BRUSSELS (AP) -- The European Union on Friday sought to forge a unified response to the rapid advance of Islamic militants in Iraq and the resulting refugee crisis, with several EU nations pledging more humanitarian aid and raising the possibility of directly arming Kurdish fighters battling Sunni insurgents.<br />
The emergency meeting of the bloc's 28 foreign ministers in Brussels marked a shift toward greater involvement in Iraq, following weeks during which Europeans mainly considered the situation an American problem because of the 2003 U.S.-led Iraq invasion.<br />
EU ministers pledged to step up their efforts to help those displaced by the advances of militants from the Islamic State group, with several nations announcing they will fly dozens of tons of aid to northern Iraq over the coming days.<br />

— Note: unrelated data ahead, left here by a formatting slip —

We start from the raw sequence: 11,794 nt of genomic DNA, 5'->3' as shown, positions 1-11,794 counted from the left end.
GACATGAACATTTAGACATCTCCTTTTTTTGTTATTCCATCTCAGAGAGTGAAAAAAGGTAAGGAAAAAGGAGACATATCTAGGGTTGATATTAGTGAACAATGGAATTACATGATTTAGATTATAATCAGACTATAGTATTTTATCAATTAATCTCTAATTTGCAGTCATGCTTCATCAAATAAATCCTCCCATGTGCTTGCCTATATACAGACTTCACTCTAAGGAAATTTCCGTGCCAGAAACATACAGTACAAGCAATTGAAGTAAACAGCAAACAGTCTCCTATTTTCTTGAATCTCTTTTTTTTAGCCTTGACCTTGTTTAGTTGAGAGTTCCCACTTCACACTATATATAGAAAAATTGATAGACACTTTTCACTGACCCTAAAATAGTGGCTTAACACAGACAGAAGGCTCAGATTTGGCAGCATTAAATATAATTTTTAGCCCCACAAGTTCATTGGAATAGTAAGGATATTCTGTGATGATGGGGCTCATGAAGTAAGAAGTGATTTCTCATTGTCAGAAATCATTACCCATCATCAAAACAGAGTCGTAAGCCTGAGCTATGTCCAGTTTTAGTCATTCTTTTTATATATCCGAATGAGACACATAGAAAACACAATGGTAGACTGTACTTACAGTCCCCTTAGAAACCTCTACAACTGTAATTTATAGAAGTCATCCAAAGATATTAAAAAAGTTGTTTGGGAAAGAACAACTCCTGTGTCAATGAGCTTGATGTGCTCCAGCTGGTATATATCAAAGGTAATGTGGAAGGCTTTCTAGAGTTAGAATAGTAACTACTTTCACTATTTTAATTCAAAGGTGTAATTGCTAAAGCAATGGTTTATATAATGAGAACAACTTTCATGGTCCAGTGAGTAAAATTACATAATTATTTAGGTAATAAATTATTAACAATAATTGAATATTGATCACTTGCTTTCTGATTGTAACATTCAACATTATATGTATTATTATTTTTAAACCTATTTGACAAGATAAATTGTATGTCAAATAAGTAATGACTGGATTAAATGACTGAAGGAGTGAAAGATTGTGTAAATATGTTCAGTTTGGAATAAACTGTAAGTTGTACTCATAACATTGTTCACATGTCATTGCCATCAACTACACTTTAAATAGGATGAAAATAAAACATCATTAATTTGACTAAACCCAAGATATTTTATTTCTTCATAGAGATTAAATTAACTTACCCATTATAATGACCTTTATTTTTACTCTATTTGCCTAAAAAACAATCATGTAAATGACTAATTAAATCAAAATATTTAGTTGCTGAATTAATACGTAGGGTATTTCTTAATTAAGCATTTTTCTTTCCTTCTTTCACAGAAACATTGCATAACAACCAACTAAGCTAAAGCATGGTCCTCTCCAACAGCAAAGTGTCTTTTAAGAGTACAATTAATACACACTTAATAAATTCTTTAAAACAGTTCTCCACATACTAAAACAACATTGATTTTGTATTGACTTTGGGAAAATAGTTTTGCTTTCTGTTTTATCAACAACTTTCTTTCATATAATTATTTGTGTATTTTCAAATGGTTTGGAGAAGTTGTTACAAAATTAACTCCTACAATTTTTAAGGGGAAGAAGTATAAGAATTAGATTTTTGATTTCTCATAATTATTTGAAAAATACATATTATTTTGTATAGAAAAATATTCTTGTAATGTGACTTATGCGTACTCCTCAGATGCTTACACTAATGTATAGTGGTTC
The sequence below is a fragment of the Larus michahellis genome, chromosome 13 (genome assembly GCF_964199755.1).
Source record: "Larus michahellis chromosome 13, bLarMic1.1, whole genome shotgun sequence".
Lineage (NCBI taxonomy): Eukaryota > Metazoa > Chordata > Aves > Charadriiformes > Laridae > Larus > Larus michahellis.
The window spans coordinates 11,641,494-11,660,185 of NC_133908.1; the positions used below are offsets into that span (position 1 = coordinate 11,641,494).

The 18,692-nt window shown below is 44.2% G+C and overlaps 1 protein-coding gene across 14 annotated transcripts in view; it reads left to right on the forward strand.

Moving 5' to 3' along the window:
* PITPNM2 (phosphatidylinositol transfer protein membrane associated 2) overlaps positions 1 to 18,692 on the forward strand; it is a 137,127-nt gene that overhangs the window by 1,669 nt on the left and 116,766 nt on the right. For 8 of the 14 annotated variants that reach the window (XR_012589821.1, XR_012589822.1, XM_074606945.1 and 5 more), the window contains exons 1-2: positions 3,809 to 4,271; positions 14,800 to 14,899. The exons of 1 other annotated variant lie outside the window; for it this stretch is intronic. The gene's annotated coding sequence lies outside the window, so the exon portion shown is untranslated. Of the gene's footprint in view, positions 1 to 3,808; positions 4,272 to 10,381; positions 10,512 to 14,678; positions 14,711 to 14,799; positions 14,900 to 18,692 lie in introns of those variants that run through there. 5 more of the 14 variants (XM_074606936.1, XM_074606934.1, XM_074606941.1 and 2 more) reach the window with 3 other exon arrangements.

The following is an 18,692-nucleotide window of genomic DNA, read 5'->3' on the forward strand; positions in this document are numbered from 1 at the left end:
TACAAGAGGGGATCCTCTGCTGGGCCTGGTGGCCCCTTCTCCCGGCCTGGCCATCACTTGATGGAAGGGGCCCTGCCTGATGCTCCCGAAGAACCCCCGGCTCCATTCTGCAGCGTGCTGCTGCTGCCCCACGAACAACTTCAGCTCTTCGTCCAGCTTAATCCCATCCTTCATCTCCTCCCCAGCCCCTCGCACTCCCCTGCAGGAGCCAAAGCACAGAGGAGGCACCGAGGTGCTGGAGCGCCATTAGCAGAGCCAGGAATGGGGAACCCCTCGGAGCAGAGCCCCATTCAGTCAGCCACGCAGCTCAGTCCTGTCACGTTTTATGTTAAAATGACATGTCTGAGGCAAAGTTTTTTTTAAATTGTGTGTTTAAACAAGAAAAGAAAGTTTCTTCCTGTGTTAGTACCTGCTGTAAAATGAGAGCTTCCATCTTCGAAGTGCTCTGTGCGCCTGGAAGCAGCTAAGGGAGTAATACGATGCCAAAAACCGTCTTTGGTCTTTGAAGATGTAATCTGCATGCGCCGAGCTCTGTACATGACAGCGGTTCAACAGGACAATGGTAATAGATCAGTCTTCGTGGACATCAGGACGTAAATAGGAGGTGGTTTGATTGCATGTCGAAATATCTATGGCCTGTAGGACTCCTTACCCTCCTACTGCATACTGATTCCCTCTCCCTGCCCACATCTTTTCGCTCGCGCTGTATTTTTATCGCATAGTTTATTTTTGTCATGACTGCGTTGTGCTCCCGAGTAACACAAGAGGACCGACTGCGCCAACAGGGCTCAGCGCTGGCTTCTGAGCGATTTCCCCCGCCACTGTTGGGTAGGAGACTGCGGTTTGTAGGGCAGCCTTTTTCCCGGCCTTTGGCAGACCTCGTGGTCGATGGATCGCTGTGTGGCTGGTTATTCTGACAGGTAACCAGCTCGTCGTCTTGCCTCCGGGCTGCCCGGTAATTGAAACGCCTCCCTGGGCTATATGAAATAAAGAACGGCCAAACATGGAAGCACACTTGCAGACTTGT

"First of all we need to make sure that we alleviate humanitarian suffering," Dutch Foreign Minister Frans Timmermans told reporters. "Secondly, I believe we need to make sure that IS is not in a position to overrun the Kurds or to take a stronger hold on Iraq."<br />
France has pledged to ship weapons to the Kurds, Britain is delivering ammunition and military supplies obtained from eastern European nations and is considering sending more weaponry. Germany, the Netherlands and others said they would also consider requests to arm the Kurds.
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